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JOR Spine




Background: Nucleus replacement devices (NRDs) are not routinely used in clinic, predominantly due to the risk of device expulsion. Rigorous in vitro testing may enable failure mechanisms to be identified prior to clinical trials; however, current testing standards do not specify a particular expulsion test. Multiple methods have therefore been developed, complicating comparisons between NRD designs. Thus, this study assessed the effectiveness of four previously reported expulsion testing protocols; hula-hoop (Protocol 1), adapted hula-hoop (Protocol 2), eccentric cycling (Protocol 3), and ramp to failure (Protocol 4), applied to two NRDs, one preformed and one in situ curing. Methods: Nucleus material was removed from 40 bovine tail intervertebral disks. A NRD was inserted posteriorly into each cavity and the disks were subjected to one of four expulsion protocols. Results: NRD response was dependent on both the NRD design and the loading protocol. Protocol 1 resulted in higher migration and earlier failure rates compared to Protocol 2 in both NRDs. The preformed NRD was more likely to migrate when protocols incorporated rotation. The NRDs had equal migration (60%) and expulsion (60%) rates when using unilateral bending and ramp testing. Combining the results of multiple tests revealed complimentary information regarding the NRD response. Conclusions: Adapted hula-hoop (Protocol 2) and ramp to failure (Protocol 4), combined with fluoroscopic analysis, revealed complimentary insights regarding migration and failure risk. Therefore, when adopting the surgical approach and animal model used in this study, it is recommended that NRD performance be assessed using both a cyclic and ramp loading protocol.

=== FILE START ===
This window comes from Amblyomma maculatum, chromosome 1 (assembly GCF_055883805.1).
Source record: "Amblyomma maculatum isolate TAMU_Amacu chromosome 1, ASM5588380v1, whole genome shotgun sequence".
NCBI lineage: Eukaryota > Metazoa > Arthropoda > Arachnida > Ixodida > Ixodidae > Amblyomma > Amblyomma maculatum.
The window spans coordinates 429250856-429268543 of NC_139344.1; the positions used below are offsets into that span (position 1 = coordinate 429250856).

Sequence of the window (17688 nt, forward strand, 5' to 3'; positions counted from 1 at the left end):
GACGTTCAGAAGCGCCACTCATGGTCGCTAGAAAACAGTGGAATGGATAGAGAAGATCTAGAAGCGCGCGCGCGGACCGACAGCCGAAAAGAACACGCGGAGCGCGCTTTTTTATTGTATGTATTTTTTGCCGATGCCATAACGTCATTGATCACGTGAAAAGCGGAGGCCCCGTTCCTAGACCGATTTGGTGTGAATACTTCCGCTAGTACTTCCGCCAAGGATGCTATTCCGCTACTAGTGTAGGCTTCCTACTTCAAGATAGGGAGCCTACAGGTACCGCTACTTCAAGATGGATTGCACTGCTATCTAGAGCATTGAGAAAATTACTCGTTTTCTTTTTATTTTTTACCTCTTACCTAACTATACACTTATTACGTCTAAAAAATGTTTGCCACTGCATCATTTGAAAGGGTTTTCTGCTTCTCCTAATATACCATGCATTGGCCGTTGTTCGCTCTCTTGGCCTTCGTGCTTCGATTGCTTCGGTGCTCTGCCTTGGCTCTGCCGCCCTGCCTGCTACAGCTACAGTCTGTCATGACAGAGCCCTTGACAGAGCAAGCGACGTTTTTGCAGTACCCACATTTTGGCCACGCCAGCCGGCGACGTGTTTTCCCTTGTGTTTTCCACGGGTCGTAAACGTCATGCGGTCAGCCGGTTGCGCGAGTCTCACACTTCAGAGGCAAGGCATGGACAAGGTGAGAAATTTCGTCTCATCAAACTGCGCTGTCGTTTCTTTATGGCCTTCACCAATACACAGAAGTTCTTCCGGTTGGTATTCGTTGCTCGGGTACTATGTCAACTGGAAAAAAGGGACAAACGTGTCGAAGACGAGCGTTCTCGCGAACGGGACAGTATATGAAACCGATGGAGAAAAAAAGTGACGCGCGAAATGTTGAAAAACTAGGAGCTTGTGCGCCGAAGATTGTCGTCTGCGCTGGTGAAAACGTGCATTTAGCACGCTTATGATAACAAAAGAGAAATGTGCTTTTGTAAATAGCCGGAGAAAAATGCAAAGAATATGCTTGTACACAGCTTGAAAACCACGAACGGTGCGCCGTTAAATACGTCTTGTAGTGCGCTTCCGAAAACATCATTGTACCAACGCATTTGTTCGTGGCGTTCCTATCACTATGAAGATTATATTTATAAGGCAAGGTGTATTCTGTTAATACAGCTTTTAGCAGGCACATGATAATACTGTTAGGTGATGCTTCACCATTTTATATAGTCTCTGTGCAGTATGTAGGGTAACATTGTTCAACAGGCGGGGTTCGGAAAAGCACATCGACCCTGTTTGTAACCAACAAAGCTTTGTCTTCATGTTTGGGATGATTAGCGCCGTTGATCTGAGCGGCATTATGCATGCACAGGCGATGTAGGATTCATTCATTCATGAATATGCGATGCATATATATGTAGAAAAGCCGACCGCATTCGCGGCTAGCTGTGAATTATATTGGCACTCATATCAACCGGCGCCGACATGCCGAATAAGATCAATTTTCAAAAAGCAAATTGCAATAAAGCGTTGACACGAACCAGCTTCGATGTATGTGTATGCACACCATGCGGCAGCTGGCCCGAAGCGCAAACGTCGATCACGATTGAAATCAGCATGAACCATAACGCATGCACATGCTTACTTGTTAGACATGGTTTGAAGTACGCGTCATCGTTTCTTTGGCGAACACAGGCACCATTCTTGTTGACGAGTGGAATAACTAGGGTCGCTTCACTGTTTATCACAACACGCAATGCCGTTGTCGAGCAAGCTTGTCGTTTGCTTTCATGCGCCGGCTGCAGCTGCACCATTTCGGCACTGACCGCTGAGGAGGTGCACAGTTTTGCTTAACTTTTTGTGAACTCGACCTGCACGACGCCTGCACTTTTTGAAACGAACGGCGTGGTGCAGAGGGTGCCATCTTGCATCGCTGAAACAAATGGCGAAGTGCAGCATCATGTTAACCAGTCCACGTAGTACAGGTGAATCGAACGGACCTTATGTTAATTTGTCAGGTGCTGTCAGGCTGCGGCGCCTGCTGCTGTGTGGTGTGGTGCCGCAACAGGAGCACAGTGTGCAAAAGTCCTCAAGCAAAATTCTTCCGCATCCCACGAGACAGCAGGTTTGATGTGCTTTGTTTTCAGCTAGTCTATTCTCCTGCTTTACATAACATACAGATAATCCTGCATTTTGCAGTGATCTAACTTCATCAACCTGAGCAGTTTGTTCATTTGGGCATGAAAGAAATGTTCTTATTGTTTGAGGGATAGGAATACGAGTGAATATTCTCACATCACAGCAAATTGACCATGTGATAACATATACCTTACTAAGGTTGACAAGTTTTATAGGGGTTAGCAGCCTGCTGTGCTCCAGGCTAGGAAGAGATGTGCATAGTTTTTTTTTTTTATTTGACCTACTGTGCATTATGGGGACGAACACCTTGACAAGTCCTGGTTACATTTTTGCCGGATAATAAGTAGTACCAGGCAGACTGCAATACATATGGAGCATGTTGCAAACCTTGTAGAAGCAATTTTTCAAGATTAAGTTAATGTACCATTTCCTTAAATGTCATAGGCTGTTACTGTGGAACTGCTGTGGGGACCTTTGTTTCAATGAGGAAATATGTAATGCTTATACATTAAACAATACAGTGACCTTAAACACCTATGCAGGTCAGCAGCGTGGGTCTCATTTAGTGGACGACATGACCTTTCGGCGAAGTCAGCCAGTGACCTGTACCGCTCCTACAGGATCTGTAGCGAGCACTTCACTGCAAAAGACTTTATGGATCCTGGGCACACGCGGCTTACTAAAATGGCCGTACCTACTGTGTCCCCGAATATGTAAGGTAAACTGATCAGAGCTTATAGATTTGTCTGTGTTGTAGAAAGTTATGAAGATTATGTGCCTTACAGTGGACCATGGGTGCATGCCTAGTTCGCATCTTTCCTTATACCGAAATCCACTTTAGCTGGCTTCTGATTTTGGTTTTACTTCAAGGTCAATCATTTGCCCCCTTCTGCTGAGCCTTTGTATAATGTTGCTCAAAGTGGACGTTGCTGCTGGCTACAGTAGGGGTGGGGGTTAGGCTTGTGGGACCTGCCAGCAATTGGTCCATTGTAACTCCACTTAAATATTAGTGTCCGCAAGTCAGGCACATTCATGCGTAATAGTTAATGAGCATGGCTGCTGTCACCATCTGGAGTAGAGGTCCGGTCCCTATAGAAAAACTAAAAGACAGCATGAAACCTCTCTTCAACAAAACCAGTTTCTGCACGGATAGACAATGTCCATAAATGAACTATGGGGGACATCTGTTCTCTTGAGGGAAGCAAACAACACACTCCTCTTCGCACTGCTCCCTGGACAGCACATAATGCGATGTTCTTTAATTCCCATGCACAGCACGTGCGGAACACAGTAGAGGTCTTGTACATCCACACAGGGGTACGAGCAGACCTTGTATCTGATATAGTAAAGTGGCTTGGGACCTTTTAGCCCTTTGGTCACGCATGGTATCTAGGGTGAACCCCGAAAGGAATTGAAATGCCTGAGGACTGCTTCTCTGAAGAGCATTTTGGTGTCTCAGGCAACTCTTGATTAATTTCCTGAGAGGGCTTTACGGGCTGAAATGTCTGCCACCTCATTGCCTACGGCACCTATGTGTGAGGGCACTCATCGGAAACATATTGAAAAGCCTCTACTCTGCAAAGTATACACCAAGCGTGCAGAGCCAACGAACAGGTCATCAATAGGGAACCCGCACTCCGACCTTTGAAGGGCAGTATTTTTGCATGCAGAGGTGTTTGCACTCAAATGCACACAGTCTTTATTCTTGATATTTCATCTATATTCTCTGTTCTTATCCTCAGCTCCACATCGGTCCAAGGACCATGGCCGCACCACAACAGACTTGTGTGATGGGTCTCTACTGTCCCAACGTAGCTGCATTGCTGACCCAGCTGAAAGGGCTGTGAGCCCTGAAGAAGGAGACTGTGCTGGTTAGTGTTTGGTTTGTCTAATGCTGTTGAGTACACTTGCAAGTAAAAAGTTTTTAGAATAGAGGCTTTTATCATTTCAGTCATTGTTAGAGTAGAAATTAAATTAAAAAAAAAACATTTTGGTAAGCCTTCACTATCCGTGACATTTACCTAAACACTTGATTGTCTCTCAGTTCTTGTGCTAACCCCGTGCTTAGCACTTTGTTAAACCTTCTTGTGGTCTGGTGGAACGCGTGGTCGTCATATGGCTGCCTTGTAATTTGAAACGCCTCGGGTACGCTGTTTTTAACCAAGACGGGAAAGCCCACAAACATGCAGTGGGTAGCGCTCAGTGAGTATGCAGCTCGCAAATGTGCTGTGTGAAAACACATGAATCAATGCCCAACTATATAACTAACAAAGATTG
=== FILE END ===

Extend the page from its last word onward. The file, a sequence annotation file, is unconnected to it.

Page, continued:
© 2024 The Authors. JOR Spine published by Wiley Periodicals LLC on behalf of Orthopaedic Research Society.

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Creative Commons Attribution 4.0 International License
This work is licensed under a Creative Commons Attribution 4.0 International License.